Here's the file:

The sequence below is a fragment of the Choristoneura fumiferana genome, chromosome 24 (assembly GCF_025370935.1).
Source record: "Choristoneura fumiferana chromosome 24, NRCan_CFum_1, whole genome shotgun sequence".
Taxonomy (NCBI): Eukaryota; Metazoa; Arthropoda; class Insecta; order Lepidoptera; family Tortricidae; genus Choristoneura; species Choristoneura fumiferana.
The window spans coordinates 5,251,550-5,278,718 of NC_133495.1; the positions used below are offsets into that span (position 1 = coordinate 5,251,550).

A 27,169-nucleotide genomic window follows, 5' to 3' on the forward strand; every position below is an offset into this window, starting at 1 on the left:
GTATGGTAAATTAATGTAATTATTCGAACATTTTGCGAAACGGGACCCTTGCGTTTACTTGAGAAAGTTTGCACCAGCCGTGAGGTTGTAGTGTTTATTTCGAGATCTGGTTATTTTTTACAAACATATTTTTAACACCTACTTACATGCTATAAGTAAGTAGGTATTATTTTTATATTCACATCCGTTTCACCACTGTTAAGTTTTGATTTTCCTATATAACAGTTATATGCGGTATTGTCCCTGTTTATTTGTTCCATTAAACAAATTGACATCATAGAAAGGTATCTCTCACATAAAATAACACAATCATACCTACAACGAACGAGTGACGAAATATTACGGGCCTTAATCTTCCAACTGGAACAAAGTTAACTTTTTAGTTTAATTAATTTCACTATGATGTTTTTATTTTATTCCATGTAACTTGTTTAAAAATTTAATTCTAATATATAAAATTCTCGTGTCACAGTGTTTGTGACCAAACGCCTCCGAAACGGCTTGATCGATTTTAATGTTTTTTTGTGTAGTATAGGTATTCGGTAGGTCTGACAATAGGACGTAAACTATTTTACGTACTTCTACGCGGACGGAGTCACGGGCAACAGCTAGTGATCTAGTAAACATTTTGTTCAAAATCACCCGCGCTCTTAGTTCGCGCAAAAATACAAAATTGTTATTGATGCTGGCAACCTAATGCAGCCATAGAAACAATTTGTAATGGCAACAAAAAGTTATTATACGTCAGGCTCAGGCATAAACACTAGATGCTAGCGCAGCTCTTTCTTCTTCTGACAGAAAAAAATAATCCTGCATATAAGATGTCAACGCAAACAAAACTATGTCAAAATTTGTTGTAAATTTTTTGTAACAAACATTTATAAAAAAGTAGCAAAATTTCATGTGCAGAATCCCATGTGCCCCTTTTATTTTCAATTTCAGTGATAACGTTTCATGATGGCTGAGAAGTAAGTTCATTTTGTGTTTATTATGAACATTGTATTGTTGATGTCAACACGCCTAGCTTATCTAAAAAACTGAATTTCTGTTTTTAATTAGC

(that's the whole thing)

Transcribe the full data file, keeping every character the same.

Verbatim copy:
The sequence below is a fragment of the Choristoneura fumiferana genome, chromosome 24 (assembly GCF_025370935.1).
Source record: "Choristoneura fumiferana chromosome 24, NRCan_CFum_1, whole genome shotgun sequence".
Taxonomy (NCBI): Eukaryota; Metazoa; Arthropoda; class Insecta; order Lepidoptera; family Tortricidae; genus Choristoneura; species Choristoneura fumiferana.
The window spans coordinates 5,251,550-5,278,718 of NC_133495.1; the positions used below are offsets into that span (position 1 = coordinate 5,251,550).

A 27,169-nucleotide genomic window follows, 5' to 3' on the forward strand; every position below is an offset into this window, starting at 1 on the left:
GTATGGTAAATTAATGTAATTATTCGAACATTTTGCGAAACGGGACCCTTGCGTTTACTTGAGAAAGTTTGCACCAGCCGTGAGGTTGTAGTGTTTATTTCGAGATCTGGTTATTTTTTACAAACATATTTTTAACACCTACTTACATGCTATAAGTAAGTAGGTATTATTTTTATATTCACATCCGTTTCACCACTGTTAAGTTTTGATTTTCCTATATAACAGTTATATGCGGTATTGTCCCTGTTTATTTGTTCCATTAAACAAATTGACATCATAGAAAGGTATCTCTCACATAAAATAACACAATCATACCTACAACGAACGAGTGACGAAATATTACGGGCCTTAATCTTCCAACTGGAACAAAGTTAACTTTTTAGTTTAATTAATTTCACTATGATGTTTTTATTTTATTCCATGTAACTTGTTTAAAAATTTAATTCTAATATATAAAATTCTCGTGTCACAGTGTTTGTGACCAAACGCCTCCGAAACGGCTTGATCGATTTTAATGTTTTTTTGTGTAGTATAGGTATTCGGTAGGTCTGACAATAGGACGTAAACTATTTTACGTACTTCTACGCGGACGGAGTCACGGGCAACAGCTAGTGATCTAGTAAACATTTTGTTCAAAATCACCCGCGCTCTTAGTTCGCGCAAAAATACAAAATTGTTATTGATGCTGGCAACCTAATGCAGCCATAGAAACAATTTGTAATGGCAACAAAAAGTTATTATACGTCAGGCTCAGGCATAAACACTAGATGCTAGCGCAGCTCTTTCTTCTTCTGACAGAAAAAAATAATCCTGCATATAAGATGTCAACGCAAACAAAACTATGTCAAAATTTGTTGTAAATTTTTTGTAACAAACATTTATAAAAAAGTAGCAAAATTTCATGTGCAGAATCCCATGTGCCCCTTTTATTTTCAATTTCAGTGATAACGTTTCATGATGGCTGAGAAGTAAGTTCATTTTGTGTTTATTATGAACATTGTATTGTTGATGTCAACACGCCTAGCTTATCTAAAAAACTGAATTTCTGTTTTTAATTAGC